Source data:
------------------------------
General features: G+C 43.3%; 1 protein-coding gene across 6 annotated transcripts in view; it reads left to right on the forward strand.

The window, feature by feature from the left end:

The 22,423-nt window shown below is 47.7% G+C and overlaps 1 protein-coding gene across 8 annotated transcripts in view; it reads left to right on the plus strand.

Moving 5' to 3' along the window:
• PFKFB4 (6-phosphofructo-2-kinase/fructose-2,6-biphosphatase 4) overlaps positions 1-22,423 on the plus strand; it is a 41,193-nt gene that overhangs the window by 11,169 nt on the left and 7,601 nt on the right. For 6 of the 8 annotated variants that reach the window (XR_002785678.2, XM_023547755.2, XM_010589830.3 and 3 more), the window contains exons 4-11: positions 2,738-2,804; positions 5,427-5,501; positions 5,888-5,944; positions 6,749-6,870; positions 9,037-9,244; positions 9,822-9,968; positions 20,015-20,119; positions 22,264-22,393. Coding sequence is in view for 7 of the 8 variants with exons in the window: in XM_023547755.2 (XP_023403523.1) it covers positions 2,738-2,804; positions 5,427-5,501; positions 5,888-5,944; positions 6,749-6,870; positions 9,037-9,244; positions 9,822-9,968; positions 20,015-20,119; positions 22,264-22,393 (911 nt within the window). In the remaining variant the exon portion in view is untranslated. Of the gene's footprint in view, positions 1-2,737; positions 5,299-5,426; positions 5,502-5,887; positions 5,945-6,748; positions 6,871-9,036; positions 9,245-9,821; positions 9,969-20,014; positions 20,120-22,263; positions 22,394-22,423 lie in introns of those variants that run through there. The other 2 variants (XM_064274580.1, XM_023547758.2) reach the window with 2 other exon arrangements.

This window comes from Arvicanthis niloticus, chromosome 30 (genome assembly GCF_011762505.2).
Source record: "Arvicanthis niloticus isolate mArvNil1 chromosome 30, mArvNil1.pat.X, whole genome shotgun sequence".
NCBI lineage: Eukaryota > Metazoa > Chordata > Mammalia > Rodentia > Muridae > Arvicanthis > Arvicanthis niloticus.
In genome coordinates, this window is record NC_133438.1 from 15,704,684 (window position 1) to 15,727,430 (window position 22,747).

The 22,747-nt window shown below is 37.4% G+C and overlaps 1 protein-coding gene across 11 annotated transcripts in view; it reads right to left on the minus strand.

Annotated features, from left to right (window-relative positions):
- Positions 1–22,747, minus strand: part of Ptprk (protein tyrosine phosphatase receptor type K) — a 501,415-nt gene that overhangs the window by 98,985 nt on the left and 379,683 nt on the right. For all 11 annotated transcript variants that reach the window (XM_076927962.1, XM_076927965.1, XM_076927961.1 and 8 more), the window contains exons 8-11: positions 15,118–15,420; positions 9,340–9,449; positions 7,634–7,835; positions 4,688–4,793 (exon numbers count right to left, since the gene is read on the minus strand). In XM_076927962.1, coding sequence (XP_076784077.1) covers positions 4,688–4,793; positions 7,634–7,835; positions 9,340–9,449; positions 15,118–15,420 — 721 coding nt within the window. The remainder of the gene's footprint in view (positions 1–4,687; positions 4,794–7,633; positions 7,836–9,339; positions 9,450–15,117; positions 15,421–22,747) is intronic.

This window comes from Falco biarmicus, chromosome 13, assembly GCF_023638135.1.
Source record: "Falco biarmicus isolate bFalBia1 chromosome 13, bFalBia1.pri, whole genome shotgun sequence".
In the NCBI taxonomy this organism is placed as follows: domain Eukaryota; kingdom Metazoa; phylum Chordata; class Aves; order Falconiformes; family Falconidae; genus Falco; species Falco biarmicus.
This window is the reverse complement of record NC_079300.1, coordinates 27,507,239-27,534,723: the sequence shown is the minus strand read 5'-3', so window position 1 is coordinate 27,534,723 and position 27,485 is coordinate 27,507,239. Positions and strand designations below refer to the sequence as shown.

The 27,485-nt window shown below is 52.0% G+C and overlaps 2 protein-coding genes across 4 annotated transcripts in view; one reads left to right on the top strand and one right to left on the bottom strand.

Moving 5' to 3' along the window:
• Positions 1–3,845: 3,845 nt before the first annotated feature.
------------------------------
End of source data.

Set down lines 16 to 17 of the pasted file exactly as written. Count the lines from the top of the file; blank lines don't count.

This window is the reverse complement of record NC_079300.1, coordinates 27,507,239-27,534,723: the sequence shown is the minus strand read 5'-3', so window position 1 is coordinate 27,534,723 and position 27,485 is coordinate 27,507,239. Positions and strand designations below refer to the sequence as shown.

The 27,485-nt window shown below is 52.0% G+C and overlaps 2 protein-coding genes across 4 annotated transcripts in view; one reads left to right on the top strand and one right to left on the bottom strand.